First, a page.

There’s a reason Lily fled to San Francisco years and years ago. She’s grown responsible in the interim, and I can’t imagine she’ll run away to Italy without Marshall. But he needs to start reading the signs. One person can’t always be the one making the sacrifices in a relationship. In the conversation with Lily in his head, he learned that he needs to stop thinking of relationship discussions as something to either win or lose. While that realization has merit, he also needs to think about what it means that he has been able to pursue his dreams for the entire length of their relationship, while Lily hasn’t had much of an opportunity to do anything about hers. No, you can’t make a relationship totally fair, but this situation is egregiously unfair. There’s got to be a better balance.

Ultimately, I would like to see Marshall get his head out of his ass and realize that Lily’s dreams are just as important as his. And I’d like to see them move to Italy.

It’s just us

Last night, Sean and I decided not to try to have a kid.

The decision has taken nearly 15 years. It all started in 1999 when, after cancer treatments, I was told that the likelihood of becoming naturally pregnant was extraordinarily low.

I spent five or maybe even ten years trying to recover from that news. During that time, Sean and I met, fell in love, and got married. In the beginning, my lack of fertility wasn’t an issue; Sean didn’t want children at all, though he said it would be okay if it happened.

Obviously in my case it wasn’t going to just “happen”. I approached an endocrinologist fairly early in our marriage (we were still living in our first apartment, which was destroyed by fire in 2005) and started on hormone treatments, but all this did was allow me to have normal periods. We were in our mid-20s then. As time passed, more health issues cropped up for me, and I also started finding my career path. The fertility problem was put on the back burner.

Sean’s mind started to change around the year we turned 30. He started looking at kids with the sort of indulgent expression you see on daddies, and we’d talk about names we liked and how we’d raise a child. Eventually we decided that once my health issues were taken care of, we’d see if anything could be done fertility-wise.

That time is now. I’ve had surgery to help me lose weight, taking me out of obesity and ending my sleep apnea and pseudotumor cerebri. At this point I’m the healthiest I’ve been in years. I was all set to talk to my weight loss doctor on Friday about what I needed to know about trying to conceive.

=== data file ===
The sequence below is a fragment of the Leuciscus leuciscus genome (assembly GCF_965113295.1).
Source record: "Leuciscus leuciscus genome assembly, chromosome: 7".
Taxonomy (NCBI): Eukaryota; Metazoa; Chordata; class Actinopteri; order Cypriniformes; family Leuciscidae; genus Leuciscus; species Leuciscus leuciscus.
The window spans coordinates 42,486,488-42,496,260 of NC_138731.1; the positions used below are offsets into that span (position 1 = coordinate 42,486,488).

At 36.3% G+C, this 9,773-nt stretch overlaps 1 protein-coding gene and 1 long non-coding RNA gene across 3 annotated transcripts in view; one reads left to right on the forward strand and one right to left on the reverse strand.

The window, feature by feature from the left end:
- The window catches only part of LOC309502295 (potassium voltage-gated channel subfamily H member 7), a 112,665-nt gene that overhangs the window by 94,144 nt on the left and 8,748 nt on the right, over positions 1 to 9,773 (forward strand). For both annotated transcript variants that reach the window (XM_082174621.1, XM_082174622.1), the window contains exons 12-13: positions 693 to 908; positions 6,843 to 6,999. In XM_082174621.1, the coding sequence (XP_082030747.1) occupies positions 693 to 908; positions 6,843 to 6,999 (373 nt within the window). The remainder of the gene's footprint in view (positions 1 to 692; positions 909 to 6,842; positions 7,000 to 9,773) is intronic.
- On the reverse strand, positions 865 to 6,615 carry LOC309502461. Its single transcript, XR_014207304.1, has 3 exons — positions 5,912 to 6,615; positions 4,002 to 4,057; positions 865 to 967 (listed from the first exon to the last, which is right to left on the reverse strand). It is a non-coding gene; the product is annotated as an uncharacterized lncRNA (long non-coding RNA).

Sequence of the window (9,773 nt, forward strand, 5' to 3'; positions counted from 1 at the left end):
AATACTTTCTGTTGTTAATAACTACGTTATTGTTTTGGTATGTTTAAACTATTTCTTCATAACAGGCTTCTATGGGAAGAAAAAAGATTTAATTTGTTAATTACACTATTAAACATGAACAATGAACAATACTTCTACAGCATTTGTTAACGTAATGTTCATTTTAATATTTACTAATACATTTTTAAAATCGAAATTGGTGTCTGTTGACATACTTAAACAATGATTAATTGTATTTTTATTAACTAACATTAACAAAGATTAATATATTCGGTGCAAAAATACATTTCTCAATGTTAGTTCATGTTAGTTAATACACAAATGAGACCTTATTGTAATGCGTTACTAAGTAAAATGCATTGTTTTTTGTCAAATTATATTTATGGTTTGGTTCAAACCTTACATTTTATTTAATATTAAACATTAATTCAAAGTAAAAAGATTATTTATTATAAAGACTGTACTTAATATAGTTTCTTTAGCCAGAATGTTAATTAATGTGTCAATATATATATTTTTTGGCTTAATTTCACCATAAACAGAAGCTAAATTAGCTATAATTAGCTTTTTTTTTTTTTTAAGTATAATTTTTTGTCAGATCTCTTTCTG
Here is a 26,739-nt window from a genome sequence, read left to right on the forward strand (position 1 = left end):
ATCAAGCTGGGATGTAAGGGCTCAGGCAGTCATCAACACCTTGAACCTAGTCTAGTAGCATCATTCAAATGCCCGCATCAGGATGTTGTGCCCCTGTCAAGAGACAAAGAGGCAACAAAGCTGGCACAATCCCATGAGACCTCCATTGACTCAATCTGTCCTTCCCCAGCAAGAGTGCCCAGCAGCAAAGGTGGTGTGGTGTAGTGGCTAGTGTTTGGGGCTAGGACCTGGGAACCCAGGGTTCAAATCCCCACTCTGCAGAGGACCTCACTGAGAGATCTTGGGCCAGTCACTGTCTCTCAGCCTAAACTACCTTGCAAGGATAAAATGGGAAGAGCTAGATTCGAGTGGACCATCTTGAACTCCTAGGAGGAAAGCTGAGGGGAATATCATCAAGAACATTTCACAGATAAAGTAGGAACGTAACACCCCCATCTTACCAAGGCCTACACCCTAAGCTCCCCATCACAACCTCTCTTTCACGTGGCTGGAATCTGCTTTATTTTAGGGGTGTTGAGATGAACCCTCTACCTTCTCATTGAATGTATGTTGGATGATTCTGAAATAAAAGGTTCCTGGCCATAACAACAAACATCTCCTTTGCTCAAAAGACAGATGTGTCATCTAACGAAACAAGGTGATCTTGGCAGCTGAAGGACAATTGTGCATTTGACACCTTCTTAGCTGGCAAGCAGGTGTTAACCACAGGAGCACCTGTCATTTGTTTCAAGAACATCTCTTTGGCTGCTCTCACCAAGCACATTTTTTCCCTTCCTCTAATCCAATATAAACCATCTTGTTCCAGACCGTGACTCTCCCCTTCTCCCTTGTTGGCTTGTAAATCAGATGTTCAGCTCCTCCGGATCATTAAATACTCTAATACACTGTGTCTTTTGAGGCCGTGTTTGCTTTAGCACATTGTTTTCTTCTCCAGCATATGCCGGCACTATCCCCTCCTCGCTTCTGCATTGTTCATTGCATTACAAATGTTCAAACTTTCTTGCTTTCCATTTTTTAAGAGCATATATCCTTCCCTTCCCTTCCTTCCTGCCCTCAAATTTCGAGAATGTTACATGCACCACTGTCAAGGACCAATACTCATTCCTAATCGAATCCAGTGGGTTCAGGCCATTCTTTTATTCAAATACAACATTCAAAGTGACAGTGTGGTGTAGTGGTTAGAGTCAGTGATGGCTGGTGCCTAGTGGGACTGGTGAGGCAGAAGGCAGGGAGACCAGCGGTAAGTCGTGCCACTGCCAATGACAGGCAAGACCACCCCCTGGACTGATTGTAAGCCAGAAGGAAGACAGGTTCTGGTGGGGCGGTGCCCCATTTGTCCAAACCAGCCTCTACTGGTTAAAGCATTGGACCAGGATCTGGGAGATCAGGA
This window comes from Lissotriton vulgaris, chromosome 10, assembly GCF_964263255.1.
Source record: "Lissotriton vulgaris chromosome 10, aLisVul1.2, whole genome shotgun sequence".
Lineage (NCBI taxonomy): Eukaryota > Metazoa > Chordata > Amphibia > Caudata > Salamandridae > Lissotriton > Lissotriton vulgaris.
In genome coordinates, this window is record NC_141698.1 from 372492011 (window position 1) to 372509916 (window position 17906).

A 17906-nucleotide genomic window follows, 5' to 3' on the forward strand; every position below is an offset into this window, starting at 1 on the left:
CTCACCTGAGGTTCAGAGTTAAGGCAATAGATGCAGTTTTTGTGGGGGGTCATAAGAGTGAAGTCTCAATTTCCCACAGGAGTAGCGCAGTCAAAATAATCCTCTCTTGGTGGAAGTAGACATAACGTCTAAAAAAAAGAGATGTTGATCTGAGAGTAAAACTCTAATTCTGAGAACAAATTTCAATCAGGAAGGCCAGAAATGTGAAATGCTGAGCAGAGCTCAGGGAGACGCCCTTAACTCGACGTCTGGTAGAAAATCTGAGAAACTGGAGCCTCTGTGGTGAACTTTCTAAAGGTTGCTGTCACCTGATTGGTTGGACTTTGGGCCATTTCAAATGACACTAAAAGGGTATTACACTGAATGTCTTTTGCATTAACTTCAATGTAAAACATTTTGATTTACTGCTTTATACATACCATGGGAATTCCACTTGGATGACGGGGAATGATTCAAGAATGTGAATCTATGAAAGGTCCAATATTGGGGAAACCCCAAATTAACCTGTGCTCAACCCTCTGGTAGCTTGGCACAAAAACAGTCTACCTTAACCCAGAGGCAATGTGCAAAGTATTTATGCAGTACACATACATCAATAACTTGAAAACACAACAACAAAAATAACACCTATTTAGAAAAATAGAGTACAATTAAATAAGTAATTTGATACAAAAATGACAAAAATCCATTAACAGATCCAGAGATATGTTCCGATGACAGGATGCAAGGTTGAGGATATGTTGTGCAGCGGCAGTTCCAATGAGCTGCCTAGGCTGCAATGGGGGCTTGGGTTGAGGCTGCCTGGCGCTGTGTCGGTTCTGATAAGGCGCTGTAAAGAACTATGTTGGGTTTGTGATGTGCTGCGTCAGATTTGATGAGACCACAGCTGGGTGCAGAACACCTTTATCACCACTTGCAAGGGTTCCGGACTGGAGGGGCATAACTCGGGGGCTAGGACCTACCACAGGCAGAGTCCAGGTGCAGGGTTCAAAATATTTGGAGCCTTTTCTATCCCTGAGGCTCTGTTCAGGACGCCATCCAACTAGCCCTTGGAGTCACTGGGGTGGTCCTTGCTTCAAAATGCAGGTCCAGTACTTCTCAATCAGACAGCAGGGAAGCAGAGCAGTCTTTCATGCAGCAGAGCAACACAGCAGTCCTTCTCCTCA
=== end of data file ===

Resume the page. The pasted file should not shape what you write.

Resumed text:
Then, yesterday, I read a CNN article that reminded me of exactly what position I’m in. The article, entitled The ‘Big Lie’ in putting off pregnancy, discusses how fertility decreases as we age:

Forty may be the new 30, but our ovaries have not gotten the same makeover. Even with all the advances in reproductive technology, our eggs have a finite shelf life and the odds of having a child over 40 years old are shockingly slim.

According to the Southern California Center for Reproductive Medicine, a woman in her 20s has a 20-25% chance of conceiving naturally per menstrual cycle. In her early 30s, the chance of pregnancy is 15% per cycle. After 35, the odds of pregnancy without medical intervention are at 10%. After 40, that number falls to 5%, and women over 45 have a 1% chance of conception.


A 2009 report on Assisted Reproductive Technologies, or ARTs, by the Centers for Disease Control and Prevention found that the single most important factor affecting the chances of a successful pregnancy through ARTs is a woman’s age. Selvaratnam reports that at age 40, the chance is 18.7%; at 42, it’s 10%; at 44, it’s only 2.9%.

Sean and I have been married since January of 2003, and from then until September 2011, when I had weight loss surgery, we never used any form of birth control whatsoever. Obviously conceiving naturally was never going to happen.

I’m now 35 years old, the age at which the chances of conceiving naturally have dropped by 10 to 15% in a normal person, someone who hasn’t had their ovaries damaged by chemotherapy.

We always knew that given my situation, there was a chance I had no viable eggs left. There’s a test that gives you an idea of that situation. When I was taking hormone replacement therapy in 2005 and 2006, my doctor said the hormones were meant to essentially jump-start my ovaries, but my ovaries never started working properly on their own. Without hormone therapy or birth control, I only have a random period every several months to a year. This doesn’t bode well for my eggs.